Sunday 14th June 2020
Today was A’s birthday celebrations, much delayed due to inclement weather and friends doing their househunting every Saturday. There won’t be another sunny day till July apparently.
We agreed to meet up in Regent’s Park, equidistant between the lot of us, and each taking over an hour’s bike ride. Although the route is 45 minutes, it took double due to 3 parking stations being full on the approach to the vast green expanse, and the most beautiful park in the centre. Our friends had various dramas too, including one who got lost 3x in Camden even before we all tried to find the meeting spot in the ginormous place, packed with daytrippers.
I heard quite a few American accents among the youth, and did wonder about those doing their studies abroad, and how it fared during lockdown with their experience of the city much dulled. But then looking around me at the verdant green, the flowerbeds and formal gardens dotted with statuary (it appears gardeners are still employed here, as opposed to our local Watchtower cover in Battersea), the glittering lakes and convincingly natural landscaping that is the quintessential tradition of English garden design. Go to an ‘English Garden’ round the world (such as the Englischer Garten in Munich) and you’ll find the kind of pristine views, with artfully placed follies and ruins redolent of Grand Tour postcards, perfectly framed, in favour of formal flower beds and patterned planting of say French or Italianate offerings. And at great expense, whereby hills would be moved a few dozen metres to the left and lakes dug out in natural shapes, and slopes maintained at precise gradients. All very subtle, at tremendous work, and a wonderland.
Yet Regents Park delivers, it has all the wonders of above, but enter the Inner Circle at its heart and its all formal bedding and Alice-In-Wonderland rose gardens.
Though they’re still in love with those gentle curves and against too much symmetry. That would just be severe.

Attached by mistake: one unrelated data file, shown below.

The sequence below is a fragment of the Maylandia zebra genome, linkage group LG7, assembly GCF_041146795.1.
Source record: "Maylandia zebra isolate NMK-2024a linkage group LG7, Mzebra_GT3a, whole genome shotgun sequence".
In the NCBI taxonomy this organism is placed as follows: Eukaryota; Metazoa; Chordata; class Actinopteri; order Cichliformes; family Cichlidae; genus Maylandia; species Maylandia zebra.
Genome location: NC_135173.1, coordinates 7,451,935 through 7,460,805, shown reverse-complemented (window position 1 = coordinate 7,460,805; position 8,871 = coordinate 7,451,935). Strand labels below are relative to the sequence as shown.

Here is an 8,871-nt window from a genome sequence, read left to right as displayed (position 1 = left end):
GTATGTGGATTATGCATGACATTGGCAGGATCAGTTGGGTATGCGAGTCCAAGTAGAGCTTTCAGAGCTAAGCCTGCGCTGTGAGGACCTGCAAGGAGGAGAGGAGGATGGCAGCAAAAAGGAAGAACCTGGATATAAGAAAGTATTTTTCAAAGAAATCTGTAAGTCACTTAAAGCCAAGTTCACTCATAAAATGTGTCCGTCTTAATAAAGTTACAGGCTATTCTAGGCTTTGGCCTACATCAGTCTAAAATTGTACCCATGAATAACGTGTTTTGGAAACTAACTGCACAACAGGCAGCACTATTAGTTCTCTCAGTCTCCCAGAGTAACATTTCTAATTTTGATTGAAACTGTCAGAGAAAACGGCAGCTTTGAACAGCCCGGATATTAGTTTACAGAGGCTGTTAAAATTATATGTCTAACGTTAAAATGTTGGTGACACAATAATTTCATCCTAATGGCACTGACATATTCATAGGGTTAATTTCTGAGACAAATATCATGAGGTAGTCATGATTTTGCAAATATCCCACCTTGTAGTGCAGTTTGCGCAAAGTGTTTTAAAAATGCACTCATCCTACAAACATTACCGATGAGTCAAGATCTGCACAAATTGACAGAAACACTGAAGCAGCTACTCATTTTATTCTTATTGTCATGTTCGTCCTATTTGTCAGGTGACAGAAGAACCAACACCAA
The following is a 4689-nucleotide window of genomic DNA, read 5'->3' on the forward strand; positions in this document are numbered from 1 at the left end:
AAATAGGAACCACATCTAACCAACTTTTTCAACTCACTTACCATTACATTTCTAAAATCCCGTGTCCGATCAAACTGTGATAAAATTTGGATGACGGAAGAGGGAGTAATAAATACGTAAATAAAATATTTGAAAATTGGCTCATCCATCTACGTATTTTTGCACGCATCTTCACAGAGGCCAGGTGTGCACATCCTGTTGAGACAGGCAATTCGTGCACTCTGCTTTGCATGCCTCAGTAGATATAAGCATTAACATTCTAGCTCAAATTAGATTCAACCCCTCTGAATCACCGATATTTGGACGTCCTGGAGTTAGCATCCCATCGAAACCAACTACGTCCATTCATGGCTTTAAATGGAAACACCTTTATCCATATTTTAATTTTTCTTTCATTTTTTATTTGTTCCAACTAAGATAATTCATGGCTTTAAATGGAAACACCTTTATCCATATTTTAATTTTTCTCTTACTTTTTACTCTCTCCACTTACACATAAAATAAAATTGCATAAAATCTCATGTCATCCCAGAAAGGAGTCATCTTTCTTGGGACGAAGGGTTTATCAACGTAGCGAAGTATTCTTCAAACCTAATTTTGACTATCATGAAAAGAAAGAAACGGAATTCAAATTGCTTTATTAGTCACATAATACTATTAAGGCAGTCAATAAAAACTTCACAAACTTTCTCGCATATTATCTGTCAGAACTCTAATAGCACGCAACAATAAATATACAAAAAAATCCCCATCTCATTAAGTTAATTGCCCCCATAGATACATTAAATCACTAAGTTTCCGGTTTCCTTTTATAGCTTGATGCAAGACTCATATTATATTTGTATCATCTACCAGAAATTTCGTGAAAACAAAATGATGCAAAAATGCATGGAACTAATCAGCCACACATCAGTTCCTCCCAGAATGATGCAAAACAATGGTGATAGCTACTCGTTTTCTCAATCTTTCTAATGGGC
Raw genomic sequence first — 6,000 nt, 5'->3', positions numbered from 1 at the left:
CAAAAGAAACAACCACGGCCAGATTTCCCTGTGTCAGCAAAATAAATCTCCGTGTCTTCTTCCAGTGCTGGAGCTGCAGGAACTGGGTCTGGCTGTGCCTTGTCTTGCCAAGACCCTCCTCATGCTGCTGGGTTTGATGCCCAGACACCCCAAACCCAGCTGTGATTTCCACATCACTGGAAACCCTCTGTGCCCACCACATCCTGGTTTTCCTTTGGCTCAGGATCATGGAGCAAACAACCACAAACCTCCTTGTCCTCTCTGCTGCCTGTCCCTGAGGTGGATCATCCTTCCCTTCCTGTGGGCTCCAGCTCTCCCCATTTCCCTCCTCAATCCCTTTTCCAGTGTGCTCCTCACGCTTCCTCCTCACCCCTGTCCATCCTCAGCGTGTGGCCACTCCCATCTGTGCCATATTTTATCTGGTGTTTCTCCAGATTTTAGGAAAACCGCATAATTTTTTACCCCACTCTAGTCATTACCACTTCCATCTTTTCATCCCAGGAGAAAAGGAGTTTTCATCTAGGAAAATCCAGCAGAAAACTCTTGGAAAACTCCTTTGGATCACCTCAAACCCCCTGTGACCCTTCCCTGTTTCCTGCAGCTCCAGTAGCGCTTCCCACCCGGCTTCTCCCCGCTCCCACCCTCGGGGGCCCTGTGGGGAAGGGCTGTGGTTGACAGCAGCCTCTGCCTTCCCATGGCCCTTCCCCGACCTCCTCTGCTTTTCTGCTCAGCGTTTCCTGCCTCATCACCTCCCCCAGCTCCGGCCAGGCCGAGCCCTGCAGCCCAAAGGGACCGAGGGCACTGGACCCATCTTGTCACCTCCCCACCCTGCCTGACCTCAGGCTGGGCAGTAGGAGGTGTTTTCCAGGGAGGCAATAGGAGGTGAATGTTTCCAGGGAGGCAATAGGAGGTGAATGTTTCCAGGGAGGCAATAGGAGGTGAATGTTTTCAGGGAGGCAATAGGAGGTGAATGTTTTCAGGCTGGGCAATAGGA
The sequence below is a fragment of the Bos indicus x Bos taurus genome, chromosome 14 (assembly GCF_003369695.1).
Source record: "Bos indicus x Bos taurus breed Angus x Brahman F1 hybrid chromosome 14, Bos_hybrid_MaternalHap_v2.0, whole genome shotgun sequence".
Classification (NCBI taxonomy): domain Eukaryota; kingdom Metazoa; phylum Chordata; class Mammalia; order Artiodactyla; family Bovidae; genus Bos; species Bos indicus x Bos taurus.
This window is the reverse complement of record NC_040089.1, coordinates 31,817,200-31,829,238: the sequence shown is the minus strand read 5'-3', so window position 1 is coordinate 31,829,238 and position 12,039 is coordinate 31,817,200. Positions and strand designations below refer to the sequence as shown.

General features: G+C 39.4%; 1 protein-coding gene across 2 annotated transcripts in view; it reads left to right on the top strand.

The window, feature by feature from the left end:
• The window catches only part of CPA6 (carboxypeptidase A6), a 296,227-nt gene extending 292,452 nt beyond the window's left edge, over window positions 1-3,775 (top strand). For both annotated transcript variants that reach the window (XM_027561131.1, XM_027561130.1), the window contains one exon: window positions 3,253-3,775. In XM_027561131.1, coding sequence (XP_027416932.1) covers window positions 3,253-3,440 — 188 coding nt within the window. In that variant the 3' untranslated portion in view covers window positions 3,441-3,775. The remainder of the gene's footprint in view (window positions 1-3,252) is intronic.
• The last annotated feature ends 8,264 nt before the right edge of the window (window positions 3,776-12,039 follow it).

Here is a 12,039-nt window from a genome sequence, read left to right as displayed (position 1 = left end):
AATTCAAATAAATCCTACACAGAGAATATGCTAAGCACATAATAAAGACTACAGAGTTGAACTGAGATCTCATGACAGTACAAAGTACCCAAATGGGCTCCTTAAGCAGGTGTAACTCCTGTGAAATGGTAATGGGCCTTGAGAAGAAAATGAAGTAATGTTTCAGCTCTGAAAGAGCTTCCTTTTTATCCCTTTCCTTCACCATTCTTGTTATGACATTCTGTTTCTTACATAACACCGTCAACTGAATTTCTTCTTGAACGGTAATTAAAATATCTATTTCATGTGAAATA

We decided on the lake, in a lawn normally so full of daisies it looks white rather than green -but it was out of season and crowded (couples, families, topless A-gays, topless straights, super annoying American students playing catch, right in the midst of the people trying to relax). Thus we found a perfect spot at the edge with a view of the gathering and lake, but half in the shade too.
To cut a long story short:
1. Shared a massive amount of food we’d all foraged together, notably more kimchi, Lithuanian salad, courgette frittata, weed, rhubarb n cream pancakes, popping candy honeycomb, and peanut-chocolate muffins.
2. Got fast drunk, on elderflower cider.
3. Needed to wee but they’d closed down all the public toilets, thus had to traipse around the wonderland of gardens looking for a suitable bush. In the end resorted to just invading the blocked off loos and went in a bush, which had obviously been the same resort for hundreds of tinklers. Dear lord, THE SMELL…
4. Met some Canada goslings by our picnic patch. They eat grass heads and Mama Goose hisses. If no one had been watching would SO have grabbed one and cuddled it to death.
In the end the need for nature’s call broke up our little soirée, with the boys and girls heading home by 9. The first Boris bike park we got to was malfunctioning (‘Please Wait, processing’ on screen), so the entire row might as well have been imbedded in concrete.
We walked quite some way to another three that had any bikes left after that.
The park is also surrounded by Regency terraces built by Nash, each worth tens of millions of not hundreds (every five windows is a new property).
The world’s most expensive rowhouses / terrace homes are here – this one at end of row sold for $130 million, which we tried to peek into but could only glimpse a lot of Carrara marble and a nouveau riches garden:
The walk through all that white stucco, the ghostly streets, then diverting through the utter gorgeousness of Chelsea made me think of London as a whole new city, so very different from the south side of the river. Like a neverending parade of elegance and village vibes. Chelsea was once a poor area, but all those little working mens’s cottages are now multi millionaire coversions of chichi charm.
I do reckon the East End could have turned out like that had it not been bombed flat, that those dank little alleys, crime dens and higgledy housing could now have been a wonder of quirky, historic, pedestrian friendly playground of pistchio paint, hanging baskets, hidden courtyards and scrubbed brick. Like Chelsea it could have become London’s de facto Old City.
Also thought back to those students from abroad who’d landed just in time for the lockdown experience -maybe it wasn’t all that bad. That those gaggles of them I saw around the park showed how they were effectively daytripping their hours in leisure time rather than shopping and clubbing, a genteel experience of long days, gorgeously quiet streets and architecture and village atmosphere.